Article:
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Fiction or nonfiction? Twitter reading poll results

The results are in on my small Twitter poll. Eighty-seven percent of those who responded on Twitter prefer fiction over nonfiction. And I had six write-ins on my blog. One for fiction, one for nonfiction and four readers who say it’s kind of even.

Despite these results, I feel as if readers are reading more nonfiction than ever. I’ve always preferred fiction over nonfiction, but I’m reading more nonfiction than I ever did in the past.

Here are some recommended nonfiction books I’ve read since I started my blog.


The Autobiography of Benjamin Franklin – I wasn’t sure I would enjoy reading this, but I was happily surprised to find Franklin’s memoir a remarkable and amusing record of time in America during the mid- to late 1700s. I also enjoyed refreshing my memory about the colonies before the American Revolution and the steps that led to independence.


Empty Mansions by Bill Dedman and Paul Clark Newell, Jr. – Dedman was intrigued by two vacant but fully maintained mansions and two large apartments on Fifth Avenue in New York, owned by reclusive heiress, Huguette Clark. Clark, by choice, spent the last twenty years of her life in a hospital bed and gave away large amounts of money to her caretakers and advisers. When she died at age 104, who was to inherit her $300 million fortune?


Helen Keller – The Story of My Life – If you grew up in the United States, you very likely learned about Helen Keller in school.  She was an American girl from Alabama who lost her sight and hearing as a baby and determinedly overcame these obstacles to become a writer, a social activist and an advocate for the blind and deaf.


In Cold Blood by Truman Capote – Many believe that Truman Capote was the pioneer of the nonfiction novel genre. In a 1966 New York Times interview with George Plimpton, Capote explains his decision to write a book about the brutal 1959 murder of a Kansas family: “The motivating factor in my choice of material—that is, choosing to write a true account of an actual murder case—was altogether literary. The decision was based on a theory I’ve harbored since I first began to write professionally, which is well over 20 years ago. It seemed to me that journalism, reportage, could be forced to yield a serious new art form: the ‘nonfiction novel,’ as I thought of it.”


Lab Girl by Hope Jahren – Here’s a book I resisted reading because there was so much hype that I took a step back. I also avoided it because I am not a science person. But then my book club chose Lab Girl and I committed to reading it. So, wow. This book was excellent. Jahren writes beautifully about her lonely childhood in Minnesota, college life and early years trying to make it as a scientist.


Night by Elie Wiesel – I had read other books about the Holocaust, but never Night, Elie Wiesel’s memoir about being sent to the Auschwitz concentration camp in Poland during World War II. The New York Times calls it “a slim volume of terrifying power” and I couldn’t agree more. In 1944, Wiesel was deported by the Germans from his town of Sighet, Transylvania and sent by cattle train to Auschwitz and later Buchenwald. He was just a teenager. His account of this experience is a horrifying reminder of a terrible period of history.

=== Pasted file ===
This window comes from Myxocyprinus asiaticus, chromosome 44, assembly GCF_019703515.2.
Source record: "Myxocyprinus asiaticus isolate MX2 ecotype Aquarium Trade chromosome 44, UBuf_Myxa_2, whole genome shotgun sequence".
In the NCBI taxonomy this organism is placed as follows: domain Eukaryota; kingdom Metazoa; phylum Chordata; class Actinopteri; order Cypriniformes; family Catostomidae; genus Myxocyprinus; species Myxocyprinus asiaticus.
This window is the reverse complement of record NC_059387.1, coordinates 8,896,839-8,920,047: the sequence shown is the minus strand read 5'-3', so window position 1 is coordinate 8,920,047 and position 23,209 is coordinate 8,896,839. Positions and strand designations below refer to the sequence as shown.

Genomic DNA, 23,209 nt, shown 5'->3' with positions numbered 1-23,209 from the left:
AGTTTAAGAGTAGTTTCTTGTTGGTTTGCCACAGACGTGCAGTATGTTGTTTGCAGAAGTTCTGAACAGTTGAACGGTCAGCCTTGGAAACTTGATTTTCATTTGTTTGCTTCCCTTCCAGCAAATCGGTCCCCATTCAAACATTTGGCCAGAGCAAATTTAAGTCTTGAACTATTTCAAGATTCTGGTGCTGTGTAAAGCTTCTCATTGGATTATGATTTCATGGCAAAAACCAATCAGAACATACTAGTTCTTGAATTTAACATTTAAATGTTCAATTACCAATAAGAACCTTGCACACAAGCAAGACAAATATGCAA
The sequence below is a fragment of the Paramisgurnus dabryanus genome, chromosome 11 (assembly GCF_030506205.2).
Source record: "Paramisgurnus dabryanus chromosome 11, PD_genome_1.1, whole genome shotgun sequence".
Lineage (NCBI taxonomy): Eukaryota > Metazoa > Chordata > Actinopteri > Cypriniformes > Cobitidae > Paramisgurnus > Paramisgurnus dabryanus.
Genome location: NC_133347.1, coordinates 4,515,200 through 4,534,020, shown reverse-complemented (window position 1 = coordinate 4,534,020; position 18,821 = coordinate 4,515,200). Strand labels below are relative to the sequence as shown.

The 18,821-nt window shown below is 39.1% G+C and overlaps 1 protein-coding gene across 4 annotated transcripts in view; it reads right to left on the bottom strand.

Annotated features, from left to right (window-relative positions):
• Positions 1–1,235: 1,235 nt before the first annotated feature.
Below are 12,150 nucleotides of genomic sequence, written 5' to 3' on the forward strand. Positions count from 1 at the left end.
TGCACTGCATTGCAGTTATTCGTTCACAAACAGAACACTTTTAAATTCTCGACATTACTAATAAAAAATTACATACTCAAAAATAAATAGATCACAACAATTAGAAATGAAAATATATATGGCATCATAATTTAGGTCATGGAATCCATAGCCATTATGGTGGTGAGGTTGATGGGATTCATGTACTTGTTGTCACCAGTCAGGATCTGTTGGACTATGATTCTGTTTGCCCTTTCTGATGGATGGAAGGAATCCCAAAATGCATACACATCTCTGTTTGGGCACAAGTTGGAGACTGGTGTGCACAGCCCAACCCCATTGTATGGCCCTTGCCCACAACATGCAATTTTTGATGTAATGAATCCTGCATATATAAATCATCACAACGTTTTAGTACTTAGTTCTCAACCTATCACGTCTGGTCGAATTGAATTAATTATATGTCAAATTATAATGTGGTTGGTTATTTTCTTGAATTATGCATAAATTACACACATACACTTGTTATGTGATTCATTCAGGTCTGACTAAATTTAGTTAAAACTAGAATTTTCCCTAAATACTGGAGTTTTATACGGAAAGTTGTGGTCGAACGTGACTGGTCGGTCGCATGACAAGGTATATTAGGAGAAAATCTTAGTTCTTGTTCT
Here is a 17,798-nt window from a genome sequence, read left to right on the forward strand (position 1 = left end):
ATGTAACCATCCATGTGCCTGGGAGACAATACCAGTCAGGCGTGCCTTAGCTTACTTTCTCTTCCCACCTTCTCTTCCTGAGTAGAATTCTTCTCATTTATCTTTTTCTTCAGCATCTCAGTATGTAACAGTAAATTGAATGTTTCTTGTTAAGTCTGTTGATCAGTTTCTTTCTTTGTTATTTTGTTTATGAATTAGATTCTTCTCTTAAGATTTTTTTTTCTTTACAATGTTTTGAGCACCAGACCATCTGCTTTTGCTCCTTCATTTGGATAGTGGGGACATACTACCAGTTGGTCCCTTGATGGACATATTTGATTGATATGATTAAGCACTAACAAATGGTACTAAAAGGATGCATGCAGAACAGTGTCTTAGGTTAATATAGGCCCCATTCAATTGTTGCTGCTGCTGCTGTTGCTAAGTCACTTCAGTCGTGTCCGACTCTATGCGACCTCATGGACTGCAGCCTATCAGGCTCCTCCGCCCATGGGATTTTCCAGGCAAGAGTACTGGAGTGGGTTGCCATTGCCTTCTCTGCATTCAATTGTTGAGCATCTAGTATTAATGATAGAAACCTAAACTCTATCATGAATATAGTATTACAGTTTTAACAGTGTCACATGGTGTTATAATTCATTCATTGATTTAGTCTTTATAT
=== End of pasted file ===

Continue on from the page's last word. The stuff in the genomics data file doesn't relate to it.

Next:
Notes from a Public Typewriter – edited by Michael Gustafson and Oliver Uberti – Here’s a quick book that is guaranteed to put you in a good mood. It’s about the owners of the Literati Bookstore in Ann Arbor, Michigan. When they set up the store, they put out a typewriter and paper for anyone to use. It wasn’t long before customers began to type random, sometimes whimsical and often heartfelt messages for all to see. Notes is a compilation of these messages.


Have you read any of these?  What are your favorite nonfiction books?

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A great reading year for fiction and nonfiction – check out these recommended reads!

Image: Pixabay

It’s been a great reading year and the perfect time to share the books I’ve enjoyed. I’m ready to curl up with a good book, are you?


Fiction

Leaving the Beach by Mary Rowen

The story of a young woman and her search for happiness. Set in the working class town of Winthrop, Massachusetts, readers get to know her in alternating time periods—in the 1970s and ‘80s as an awkward teenager and college student, and in the 1990s as a young adult.


Little Fires Everywhere by Celeste Ng

Highly recommend this terrific story of complicated family dynamics. You’ll want to read it all at once to know how it works out!


Lot: Stories by Bryan Washington

Debut collection of 13 coming-of-age stories, set in Houston, and told mainly by one character. An uncensored look at a struggling population with a hopeful finish. One of Barack Obama’s Top Picks of 2019.


Nonfiction

The Beneficiary – Fortune, Misfortune, and the
Story of my Father by Janny Scott

Interesting biography of Robert Montgomery Scott, written by his daughter Janny Scott. A history, spanning four generations of a wealthy family that settled on what’s called the Main Line outside of Philadelphia.


Honor Girl – A Graphic Memoir by Maggie Thrash

Young Adult graphic memoir about the author’s coming-out experience at a summer camp in the mountains of Kentucky.


How to Be a Good Creature: A Memoir in
Thirteen Animals
by Sy Montgomery

The more Sy Montgomery studies animals and nature, the more she knows that humans have a lot to learn about the creatures that share our world. In this book, she describes her unique relationships with 13 animals and what they have taught her.


What good books did you read in 2019?